Luis and Rosaly show their families the Museum. Photo by Front Room Photography
Over the past four years, I have worked with hundreds of Milwaukee-area teens who love art, and who, over their time in teen programs at the Milwaukee Art Museum, grow to love museums as well.
I have always had a sense that my students grow over their time at the Museum. This year, though, to really study that growth, we designed our longstanding Satellite High School Program as a year-long experience to explore exactly how weekly sessions at an art museum might change the thinking of our teen participants. To that end, our program outcome for students was that they would show an increased ability to reflect upon their own experiences and performance. Continue reading
Ms. Sue Gaudynski, Lincoln Elementary. Photo by Laci Coppins
When does inspiration begin? Well, for students of Ms. Sue Gaudynski’s class at Lincoln Elementary School
The first week of June marked the 15th Annual Junior Kindergarten Art Show for Ms. Gaudynski and her young scholars. Using works of art from the Milwaukee Art Museum and neighboring museums as inspiration, students learn about the artist, artwork, and art genres. Continue reading
Evan and Kira introduce the program at the start of the event. Photo by Front Room Photography
For my internship with the Satellite High School program, Chelsea
, my supervisor, let me organize the elementary school visits, where our teens taught much younger students about art in our collection. The teen interns work with students from Milwaukee Public Schools Community Learning Centers (CLCs) to introduce them to the Museum Collection and the feature exhibition. This was a challenging yet rewarding experience to manage!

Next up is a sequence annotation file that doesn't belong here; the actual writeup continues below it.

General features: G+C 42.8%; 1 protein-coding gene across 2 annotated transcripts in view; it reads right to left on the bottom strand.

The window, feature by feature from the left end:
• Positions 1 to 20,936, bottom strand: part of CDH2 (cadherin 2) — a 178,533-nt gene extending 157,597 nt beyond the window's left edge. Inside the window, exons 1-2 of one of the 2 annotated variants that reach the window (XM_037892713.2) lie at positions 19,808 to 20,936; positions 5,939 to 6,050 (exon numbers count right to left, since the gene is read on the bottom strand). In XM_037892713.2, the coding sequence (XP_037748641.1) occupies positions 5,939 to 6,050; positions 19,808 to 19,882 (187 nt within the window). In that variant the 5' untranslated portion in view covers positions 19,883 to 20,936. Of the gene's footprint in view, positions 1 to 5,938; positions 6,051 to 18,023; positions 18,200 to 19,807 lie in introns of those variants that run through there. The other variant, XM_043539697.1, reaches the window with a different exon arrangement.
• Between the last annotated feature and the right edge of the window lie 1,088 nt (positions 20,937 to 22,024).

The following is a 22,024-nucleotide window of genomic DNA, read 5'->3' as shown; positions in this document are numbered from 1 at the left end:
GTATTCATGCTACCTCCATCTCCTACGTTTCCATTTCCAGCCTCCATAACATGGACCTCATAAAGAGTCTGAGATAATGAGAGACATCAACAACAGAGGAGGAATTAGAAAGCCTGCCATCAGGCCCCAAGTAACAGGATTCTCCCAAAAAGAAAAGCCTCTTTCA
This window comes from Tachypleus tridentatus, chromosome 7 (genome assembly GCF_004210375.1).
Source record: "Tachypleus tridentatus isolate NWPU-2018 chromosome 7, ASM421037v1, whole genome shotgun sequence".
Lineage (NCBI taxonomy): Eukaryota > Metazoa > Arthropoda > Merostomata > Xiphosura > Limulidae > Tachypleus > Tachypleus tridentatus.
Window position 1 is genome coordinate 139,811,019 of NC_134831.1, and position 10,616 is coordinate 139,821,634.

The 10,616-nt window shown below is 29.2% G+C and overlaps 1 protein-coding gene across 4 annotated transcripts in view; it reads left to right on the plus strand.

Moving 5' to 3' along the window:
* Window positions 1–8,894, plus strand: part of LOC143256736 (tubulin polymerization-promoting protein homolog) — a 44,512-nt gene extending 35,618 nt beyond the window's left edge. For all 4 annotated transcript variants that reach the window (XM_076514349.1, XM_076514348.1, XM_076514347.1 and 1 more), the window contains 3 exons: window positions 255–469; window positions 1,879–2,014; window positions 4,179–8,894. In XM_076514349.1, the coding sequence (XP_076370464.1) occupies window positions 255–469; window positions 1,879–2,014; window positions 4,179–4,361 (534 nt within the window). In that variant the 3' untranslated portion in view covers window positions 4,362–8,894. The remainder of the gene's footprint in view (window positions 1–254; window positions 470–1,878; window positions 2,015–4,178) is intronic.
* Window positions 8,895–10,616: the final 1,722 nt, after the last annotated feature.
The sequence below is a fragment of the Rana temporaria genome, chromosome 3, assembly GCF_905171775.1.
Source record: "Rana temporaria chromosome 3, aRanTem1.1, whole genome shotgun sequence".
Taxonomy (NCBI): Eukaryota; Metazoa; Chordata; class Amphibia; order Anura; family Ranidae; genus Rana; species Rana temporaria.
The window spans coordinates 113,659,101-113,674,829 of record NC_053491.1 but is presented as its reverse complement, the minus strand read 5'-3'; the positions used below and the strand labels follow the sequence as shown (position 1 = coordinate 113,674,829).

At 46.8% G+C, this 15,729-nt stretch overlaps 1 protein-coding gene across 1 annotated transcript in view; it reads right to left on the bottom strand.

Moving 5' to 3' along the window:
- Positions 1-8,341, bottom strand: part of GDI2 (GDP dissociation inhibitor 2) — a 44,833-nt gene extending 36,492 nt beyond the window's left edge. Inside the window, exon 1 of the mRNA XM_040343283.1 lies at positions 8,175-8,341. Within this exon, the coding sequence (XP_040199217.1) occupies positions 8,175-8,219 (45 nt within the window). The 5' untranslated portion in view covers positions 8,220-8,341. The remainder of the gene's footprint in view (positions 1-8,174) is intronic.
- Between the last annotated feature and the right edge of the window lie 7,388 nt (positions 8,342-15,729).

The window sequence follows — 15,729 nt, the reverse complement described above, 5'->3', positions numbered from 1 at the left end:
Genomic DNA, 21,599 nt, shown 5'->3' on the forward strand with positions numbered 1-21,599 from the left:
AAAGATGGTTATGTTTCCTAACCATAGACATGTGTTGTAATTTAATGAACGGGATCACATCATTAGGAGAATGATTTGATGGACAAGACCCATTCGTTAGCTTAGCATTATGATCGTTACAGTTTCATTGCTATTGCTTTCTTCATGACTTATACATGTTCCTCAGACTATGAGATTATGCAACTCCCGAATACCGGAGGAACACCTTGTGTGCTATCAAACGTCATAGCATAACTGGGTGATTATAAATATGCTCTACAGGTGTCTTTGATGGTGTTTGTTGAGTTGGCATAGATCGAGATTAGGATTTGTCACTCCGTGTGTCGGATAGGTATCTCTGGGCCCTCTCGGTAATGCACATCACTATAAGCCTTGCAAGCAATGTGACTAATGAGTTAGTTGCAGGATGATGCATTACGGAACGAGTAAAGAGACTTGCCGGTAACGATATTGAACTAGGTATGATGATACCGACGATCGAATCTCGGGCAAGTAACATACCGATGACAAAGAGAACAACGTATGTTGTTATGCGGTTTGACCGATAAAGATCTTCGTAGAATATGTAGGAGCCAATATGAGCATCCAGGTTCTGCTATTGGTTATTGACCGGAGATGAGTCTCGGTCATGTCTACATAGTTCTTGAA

As an upcoming art educator myself, I found I had to take into account different layers of teaching. I first only thought about the lesson I would teach to the teens–meaning I would show them what exactly we would be doing with the kids. But soon I realized the extra layer–that the teens would then be teaching the younger students. So essentially, I was teaching how to teach. Continue reading
Emma Fallone, Digital Learning Intern, Milwaukee Art Museum. Photo courtesy the author
Some of my favorite rainy afternoons during my childhood were spent exploring the Milwaukee Art Museum. My family spent hours wandering through the halls – I would often stop and stare at a work, entranced by the interplay of colors or rich, varied textures, and then have to run and catch up with my parents. The experience always continued to inspire my brother and me for days afterwards, and we would spend our free time creating our own artworks or making up stories inspired by our favorite pieces. Continue reading
This is the sixth in a series of blog posts highlighting a variety of different positions within the Milwaukee Art Museum. Each day, hundreds of visitors enter the Milwaukee Art Museum to stare in awe at the incredible wealth of artworks within the museum’s collection. But what can too often go unrecognized is the equally awe-inspiring work of the many museum staff members, without whom the museum in its current state could not exist. “MAM Behind the Scenes” is a blog series written by Digital Learning intern Emma Fallone to showcase the wide range of positions that make up a museum, and to reveal just a few of the many people whose work makes the Milwaukee Art Museum a source of inspiration and education.
Brigid Globensky, Senior Director of Education and Programs. Photo by Chelsea Emelie Kelly
Can you give a brief description of your job, in thirty seconds or less?
I have a very far-reaching job. The great thing about my work is that in the course of one day, I can be working with kindergartners, adults, and everyone in-between. I can go from the sublime to the ridiculous in a heartbeat! I can be both serious and playful about art within a very short time, which I love. The range of my job responsibilities encompasses everything from strategic planning to teaching children. And, despite my many administrative tasks, I always try to maintain some creative projects, such as developing the education gallery or spending some time teaching tour groups, to make sure that I remain engaged and energized. Continue reading